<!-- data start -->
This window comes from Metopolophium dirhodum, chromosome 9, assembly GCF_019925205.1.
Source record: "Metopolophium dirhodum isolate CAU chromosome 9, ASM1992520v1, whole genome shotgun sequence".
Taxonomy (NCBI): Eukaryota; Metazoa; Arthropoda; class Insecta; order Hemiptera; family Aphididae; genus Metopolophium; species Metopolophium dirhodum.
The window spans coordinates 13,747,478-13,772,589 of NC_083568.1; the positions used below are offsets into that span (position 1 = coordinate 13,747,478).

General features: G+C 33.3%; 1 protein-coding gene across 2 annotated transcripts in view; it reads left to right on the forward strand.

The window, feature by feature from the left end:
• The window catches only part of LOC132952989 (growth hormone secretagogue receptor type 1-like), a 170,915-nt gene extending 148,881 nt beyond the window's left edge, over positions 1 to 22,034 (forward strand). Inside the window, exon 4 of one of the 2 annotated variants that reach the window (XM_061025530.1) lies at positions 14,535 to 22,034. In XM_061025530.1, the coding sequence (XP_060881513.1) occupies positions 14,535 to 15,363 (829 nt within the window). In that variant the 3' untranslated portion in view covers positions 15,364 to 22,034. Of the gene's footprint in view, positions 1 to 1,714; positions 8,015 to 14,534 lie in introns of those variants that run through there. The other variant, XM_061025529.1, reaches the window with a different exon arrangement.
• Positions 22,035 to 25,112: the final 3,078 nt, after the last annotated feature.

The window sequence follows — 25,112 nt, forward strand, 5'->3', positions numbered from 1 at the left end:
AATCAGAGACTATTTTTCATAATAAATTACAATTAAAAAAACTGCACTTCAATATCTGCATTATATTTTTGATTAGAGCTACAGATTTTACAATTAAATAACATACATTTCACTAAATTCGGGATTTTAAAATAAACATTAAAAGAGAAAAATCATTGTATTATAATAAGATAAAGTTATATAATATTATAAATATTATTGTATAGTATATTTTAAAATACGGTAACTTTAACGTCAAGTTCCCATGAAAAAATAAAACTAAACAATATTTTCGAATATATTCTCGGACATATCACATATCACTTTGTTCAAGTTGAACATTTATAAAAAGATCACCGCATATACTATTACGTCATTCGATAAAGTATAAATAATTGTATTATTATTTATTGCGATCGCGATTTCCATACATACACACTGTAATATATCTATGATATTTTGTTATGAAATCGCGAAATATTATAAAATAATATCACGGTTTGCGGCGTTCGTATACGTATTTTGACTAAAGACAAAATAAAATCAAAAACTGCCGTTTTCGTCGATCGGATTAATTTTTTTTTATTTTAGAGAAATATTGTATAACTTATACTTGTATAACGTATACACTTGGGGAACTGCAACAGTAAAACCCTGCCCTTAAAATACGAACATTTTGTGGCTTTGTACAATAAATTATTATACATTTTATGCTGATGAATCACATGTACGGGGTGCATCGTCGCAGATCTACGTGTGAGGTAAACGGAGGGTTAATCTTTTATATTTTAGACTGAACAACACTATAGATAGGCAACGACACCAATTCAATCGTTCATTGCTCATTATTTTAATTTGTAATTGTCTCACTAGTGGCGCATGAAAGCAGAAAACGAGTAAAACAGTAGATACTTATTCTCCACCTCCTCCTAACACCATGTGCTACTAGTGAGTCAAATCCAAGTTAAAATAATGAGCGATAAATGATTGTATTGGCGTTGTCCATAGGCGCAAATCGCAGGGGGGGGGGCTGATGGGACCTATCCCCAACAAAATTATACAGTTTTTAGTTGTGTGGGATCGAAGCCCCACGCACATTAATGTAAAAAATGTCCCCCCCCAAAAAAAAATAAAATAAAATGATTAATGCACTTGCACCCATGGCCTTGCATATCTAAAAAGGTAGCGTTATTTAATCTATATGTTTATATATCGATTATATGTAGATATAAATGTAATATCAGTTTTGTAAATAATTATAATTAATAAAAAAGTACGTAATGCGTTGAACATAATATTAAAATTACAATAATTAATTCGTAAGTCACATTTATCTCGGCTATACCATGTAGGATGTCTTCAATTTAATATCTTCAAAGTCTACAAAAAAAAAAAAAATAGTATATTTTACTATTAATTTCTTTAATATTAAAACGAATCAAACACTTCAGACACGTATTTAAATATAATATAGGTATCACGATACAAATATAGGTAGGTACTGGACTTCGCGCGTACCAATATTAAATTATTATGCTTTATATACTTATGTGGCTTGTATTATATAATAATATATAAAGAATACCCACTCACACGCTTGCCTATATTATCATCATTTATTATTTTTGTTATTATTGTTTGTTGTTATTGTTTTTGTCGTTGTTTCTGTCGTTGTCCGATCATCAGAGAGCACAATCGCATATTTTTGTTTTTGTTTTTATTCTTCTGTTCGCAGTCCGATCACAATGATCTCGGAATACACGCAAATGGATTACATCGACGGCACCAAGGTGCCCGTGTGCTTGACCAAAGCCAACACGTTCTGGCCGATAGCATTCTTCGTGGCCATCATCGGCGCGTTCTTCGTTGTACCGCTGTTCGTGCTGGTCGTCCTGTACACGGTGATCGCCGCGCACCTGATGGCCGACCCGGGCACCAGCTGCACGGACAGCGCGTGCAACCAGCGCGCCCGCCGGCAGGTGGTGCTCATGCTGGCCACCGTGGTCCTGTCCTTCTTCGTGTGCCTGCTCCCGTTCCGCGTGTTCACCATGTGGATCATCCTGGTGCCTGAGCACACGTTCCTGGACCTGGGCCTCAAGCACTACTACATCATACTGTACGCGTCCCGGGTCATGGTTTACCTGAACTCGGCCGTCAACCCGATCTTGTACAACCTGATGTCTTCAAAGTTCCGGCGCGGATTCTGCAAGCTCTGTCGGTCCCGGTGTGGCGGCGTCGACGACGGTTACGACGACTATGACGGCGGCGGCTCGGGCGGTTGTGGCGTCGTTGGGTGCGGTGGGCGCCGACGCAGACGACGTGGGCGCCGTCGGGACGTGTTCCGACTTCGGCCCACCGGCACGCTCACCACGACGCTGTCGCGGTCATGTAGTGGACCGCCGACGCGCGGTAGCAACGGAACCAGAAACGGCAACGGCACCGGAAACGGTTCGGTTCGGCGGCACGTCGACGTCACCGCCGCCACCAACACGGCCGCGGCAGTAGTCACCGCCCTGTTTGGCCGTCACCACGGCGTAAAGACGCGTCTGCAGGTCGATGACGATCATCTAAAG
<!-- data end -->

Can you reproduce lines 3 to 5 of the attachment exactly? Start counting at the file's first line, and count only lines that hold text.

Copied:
Taxonomy (NCBI): Eukaryota; Metazoa; Arthropoda; class Insecta; order Hemiptera; family Aphididae; genus Metopolophium; species Metopolophium dirhodum.
The window spans coordinates 13,747,478-13,772,589 of NC_083568.1; the positions used below are offsets into that span (position 1 = coordinate 13,747,478).

General features: G+C 33.3%; 1 protein-coding gene across 2 annotated transcripts in view; it reads left to right on the forward strand.